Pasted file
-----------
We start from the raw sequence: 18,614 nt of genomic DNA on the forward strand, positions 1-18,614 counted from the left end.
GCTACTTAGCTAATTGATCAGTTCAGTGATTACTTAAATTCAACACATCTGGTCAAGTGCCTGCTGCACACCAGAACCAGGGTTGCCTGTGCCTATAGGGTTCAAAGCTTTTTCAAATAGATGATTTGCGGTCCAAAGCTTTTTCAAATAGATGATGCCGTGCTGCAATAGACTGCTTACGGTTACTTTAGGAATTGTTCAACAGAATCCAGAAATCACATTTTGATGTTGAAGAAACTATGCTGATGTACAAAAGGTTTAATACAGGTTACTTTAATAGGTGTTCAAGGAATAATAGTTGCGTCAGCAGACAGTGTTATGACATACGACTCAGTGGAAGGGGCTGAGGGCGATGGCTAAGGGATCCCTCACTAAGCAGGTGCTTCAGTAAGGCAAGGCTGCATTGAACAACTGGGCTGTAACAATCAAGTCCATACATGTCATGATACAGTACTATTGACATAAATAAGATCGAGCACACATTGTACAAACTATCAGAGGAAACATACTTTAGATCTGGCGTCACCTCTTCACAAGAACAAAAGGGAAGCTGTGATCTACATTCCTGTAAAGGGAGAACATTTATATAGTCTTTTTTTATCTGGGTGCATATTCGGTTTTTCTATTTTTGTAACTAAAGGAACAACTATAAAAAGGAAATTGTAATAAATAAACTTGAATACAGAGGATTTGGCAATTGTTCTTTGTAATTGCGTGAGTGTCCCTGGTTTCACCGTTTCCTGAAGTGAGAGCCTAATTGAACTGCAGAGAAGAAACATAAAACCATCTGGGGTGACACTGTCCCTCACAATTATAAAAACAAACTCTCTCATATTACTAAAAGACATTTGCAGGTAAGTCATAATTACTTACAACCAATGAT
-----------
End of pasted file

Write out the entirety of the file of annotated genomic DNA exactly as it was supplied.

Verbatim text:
We start from the raw sequence: 18,614 nt of genomic DNA on the forward strand, positions 1-18,614 counted from the left end.
GCTACTTAGCTAATTGATCAGTTCAGTGATTACTTAAATTCAACACATCTGGTCAAGTGCCTGCTGCACACCAGAACCAGGGTTGCCTGTGCCTATAGGGTTCAAAGCTTTTTCAAATAGATGATTTGCGGTCCAAAGCTTTTTCAAATAGATGATGCCGTGCTGCAATAGACTGCTTACGGTTACTTTAGGAATTGTTCAACAGAATCCAGAAATCACATTTTGATGTTGAAGAAACTATGCTGATGTACAAAAGGTTTAATACAGGTTACTTTAATAGGTGTTCAAGGAATAATAGTTGCGTCAGCAGACAGTGTTATGACATACGACTCAGTGGAAGGGGCTGAGGGCGATGGCTAAGGGATCCCTCACTAAGCAGGTGCTTCAGTAAGGCAAGGCTGCATTGAACAACTGGGCTGTAACAATCAAGTCCATACATGTCATGATACAGTACTATTGACATAAATAAGATCGAGCACACATTGTACAAACTATCAGAGGAAACATACTTTAGATCTGGCGTCACCTCTTCACAAGAACAAAAGGGAAGCTGTGATCTACATTCCTGTAAAGGGAGAACATTTATATAGTCTTTTTTTATCTGGGTGCATATTCGGTTTTTCTATTTTTGTAACTAAAGGAACAACTATAAAAAGGAAATTGTAATAAATAAACTTGAATACAGAGGATTTGGCAATTGTTCTTTGTAATTGCGTGAGTGTCCCTGGTTTCACCGTTTCCTGAAGTGAGAGCCTAATTGAACTGCAGAGAAGAAACATAAAACCATCTGGGGTGACACTGTCCCTCACAATTATAAAAACAAACTCTCTCATATTACTAAAAGACATTTGCAGGTAAGTCATAATTACTTACAACCAATGAT